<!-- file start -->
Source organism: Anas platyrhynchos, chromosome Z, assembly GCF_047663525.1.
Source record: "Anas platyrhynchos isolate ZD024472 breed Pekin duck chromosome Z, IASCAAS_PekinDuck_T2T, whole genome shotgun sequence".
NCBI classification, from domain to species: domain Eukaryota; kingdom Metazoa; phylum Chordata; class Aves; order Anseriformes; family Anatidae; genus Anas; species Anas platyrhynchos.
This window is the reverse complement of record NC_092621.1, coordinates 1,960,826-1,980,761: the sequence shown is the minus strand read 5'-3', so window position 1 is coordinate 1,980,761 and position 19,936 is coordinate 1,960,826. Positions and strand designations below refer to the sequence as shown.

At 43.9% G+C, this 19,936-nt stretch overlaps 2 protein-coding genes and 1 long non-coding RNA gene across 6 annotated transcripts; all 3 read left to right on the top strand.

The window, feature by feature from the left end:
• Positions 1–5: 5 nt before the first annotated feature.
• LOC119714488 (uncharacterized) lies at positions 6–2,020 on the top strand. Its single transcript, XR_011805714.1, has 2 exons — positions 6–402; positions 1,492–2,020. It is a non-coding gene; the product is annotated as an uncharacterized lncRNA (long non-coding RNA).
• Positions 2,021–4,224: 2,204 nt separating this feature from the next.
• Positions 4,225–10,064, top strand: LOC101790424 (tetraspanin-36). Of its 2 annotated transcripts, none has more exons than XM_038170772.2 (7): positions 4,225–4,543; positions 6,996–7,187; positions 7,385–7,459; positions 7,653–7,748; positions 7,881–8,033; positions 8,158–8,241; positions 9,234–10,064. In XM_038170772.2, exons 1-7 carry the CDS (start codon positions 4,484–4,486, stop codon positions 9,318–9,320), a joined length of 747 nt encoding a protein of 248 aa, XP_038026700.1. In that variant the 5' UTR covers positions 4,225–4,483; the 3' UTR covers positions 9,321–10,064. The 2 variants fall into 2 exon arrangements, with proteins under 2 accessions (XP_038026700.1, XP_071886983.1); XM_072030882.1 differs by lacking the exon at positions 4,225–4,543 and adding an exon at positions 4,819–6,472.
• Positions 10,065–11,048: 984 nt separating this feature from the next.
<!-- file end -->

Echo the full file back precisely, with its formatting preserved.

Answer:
Source organism: Anas platyrhynchos, chromosome Z, assembly GCF_047663525.1.
Source record: "Anas platyrhynchos isolate ZD024472 breed Pekin duck chromosome Z, IASCAAS_PekinDuck_T2T, whole genome shotgun sequence".
NCBI classification, from domain to species: domain Eukaryota; kingdom Metazoa; phylum Chordata; class Aves; order Anseriformes; family Anatidae; genus Anas; species Anas platyrhynchos.
This window is the reverse complement of record NC_092621.1, coordinates 1,960,826-1,980,761: the sequence shown is the minus strand read 5'-3', so window position 1 is coordinate 1,980,761 and position 19,936 is coordinate 1,960,826. Positions and strand designations below refer to the sequence as shown.

At 43.9% G+C, this 19,936-nt stretch overlaps 2 protein-coding genes and 1 long non-coding RNA gene across 6 annotated transcripts; all 3 read left to right on the top strand.

The window, feature by feature from the left end:
• Positions 1–5: 5 nt before the first annotated feature.
• LOC119714488 (uncharacterized) lies at positions 6–2,020 on the top strand. Its single transcript, XR_011805714.1, has 2 exons — positions 6–402; positions 1,492–2,020. It is a non-coding gene; the product is annotated as an uncharacterized lncRNA (long non-coding RNA).
• Positions 2,021–4,224: 2,204 nt separating this feature from the next.
• Positions 4,225–10,064, top strand: LOC101790424 (tetraspanin-36). Of its 2 annotated transcripts, none has more exons than XM_038170772.2 (7): positions 4,225–4,543; positions 6,996–7,187; positions 7,385–7,459; positions 7,653–7,748; positions 7,881–8,033; positions 8,158–8,241; positions 9,234–10,064. In XM_038170772.2, exons 1-7 carry the CDS (start codon positions 4,484–4,486, stop codon positions 9,318–9,320), a joined length of 747 nt encoding a protein of 248 aa, XP_038026700.1. In that variant the 5' UTR covers positions 4,225–4,483; the 3' UTR covers positions 9,321–10,064. The 2 variants fall into 2 exon arrangements, with proteins under 2 accessions (XP_038026700.1, XP_071886983.1); XM_072030882.1 differs by lacking the exon at positions 4,225–4,543 and adding an exon at positions 4,819–6,472.
• Positions 10,065–11,048: 984 nt separating this feature from the next.